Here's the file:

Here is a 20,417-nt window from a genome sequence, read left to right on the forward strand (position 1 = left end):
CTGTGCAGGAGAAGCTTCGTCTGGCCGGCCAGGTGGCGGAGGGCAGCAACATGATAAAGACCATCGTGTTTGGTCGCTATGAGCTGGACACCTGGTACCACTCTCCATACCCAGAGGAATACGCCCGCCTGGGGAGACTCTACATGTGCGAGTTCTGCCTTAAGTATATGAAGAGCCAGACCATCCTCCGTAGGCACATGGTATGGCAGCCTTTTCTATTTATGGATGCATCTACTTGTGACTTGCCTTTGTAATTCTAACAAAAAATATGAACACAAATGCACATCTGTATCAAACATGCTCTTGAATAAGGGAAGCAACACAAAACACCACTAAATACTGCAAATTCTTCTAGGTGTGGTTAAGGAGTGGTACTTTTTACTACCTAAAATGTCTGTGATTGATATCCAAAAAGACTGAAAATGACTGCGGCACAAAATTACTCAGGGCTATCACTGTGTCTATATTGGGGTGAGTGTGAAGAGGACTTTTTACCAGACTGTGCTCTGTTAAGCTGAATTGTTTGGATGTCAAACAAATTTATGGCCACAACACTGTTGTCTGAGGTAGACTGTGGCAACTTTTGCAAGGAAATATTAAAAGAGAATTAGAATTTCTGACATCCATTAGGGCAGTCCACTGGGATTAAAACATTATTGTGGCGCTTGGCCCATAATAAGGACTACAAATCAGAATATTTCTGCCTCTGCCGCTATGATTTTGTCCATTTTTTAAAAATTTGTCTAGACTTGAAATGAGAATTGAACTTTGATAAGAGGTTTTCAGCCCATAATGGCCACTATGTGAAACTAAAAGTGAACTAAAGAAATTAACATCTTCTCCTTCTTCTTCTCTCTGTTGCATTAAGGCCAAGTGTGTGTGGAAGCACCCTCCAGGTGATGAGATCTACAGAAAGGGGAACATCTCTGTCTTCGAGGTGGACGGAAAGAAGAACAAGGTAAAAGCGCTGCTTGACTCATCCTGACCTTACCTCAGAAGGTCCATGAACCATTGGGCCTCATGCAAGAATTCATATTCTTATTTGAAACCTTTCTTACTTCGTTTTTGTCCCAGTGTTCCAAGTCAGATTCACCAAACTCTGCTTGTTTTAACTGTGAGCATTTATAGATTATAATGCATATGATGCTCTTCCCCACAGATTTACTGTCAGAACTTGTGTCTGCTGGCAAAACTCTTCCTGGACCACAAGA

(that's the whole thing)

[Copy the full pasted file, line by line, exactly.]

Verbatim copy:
Here is a 20,417-nt window from a genome sequence, read left to right on the forward strand (position 1 = left end):
CTGTGCAGGAGAAGCTTCGTCTGGCCGGCCAGGTGGCGGAGGGCAGCAACATGATAAAGACCATCGTGTTTGGTCGCTATGAGCTGGACACCTGGTACCACTCTCCATACCCAGAGGAATACGCCCGCCTGGGGAGACTCTACATGTGCGAGTTCTGCCTTAAGTATATGAAGAGCCAGACCATCCTCCGTAGGCACATGGTATGGCAGCCTTTTCTATTTATGGATGCATCTACTTGTGACTTGCCTTTGTAATTCTAACAAAAAATATGAACACAAATGCACATCTGTATCAAACATGCTCTTGAATAAGGGAAGCAACACAAAACACCACTAAATACTGCAAATTCTTCTAGGTGTGGTTAAGGAGTGGTACTTTTTACTACCTAAAATGTCTGTGATTGATATCCAAAAAGACTGAAAATGACTGCGGCACAAAATTACTCAGGGCTATCACTGTGTCTATATTGGGGTGAGTGTGAAGAGGACTTTTTACCAGACTGTGCTCTGTTAAGCTGAATTGTTTGGATGTCAAACAAATTTATGGCCACAACACTGTTGTCTGAGGTAGACTGTGGCAACTTTTGCAAGGAAATATTAAAAGAGAATTAGAATTTCTGACATCCATTAGGGCAGTCCACTGGGATTAAAACATTATTGTGGCGCTTGGCCCATAATAAGGACTACAAATCAGAATATTTCTGCCTCTGCCGCTATGATTTTGTCCATTTTTTAAAAATTTGTCTAGACTTGAAATGAGAATTGAACTTTGATAAGAGGTTTTCAGCCCATAATGGCCACTATGTGAAACTAAAAGTGAACTAAAGAAATTAACATCTTCTCCTTCTTCTTCTCTCTGTTGCATTAAGGCCAAGTGTGTGTGGAAGCACCCTCCAGGTGATGAGATCTACAGAAAGGGGAACATCTCTGTCTTCGAGGTGGACGGAAAGAAGAACAAGGTAAAAGCGCTGCTTGACTCATCCTGACCTTACCTCAGAAGGTCCATGAACCATTGGGCCTCATGCAAGAATTCATATTCTTATTTGAAACCTTTCTTACTTCGTTTTTGTCCCAGTGTTCCAAGTCAGATTCACCAAACTCTGCTTGTTTTAACTGTGAGCATTTATAGATTATAATGCATATGATGCTCTTCCCCACAGATTTACTGTCAGAACTTGTGTCTGCTGGCAAAACTCTTCCTGGACCACAAGA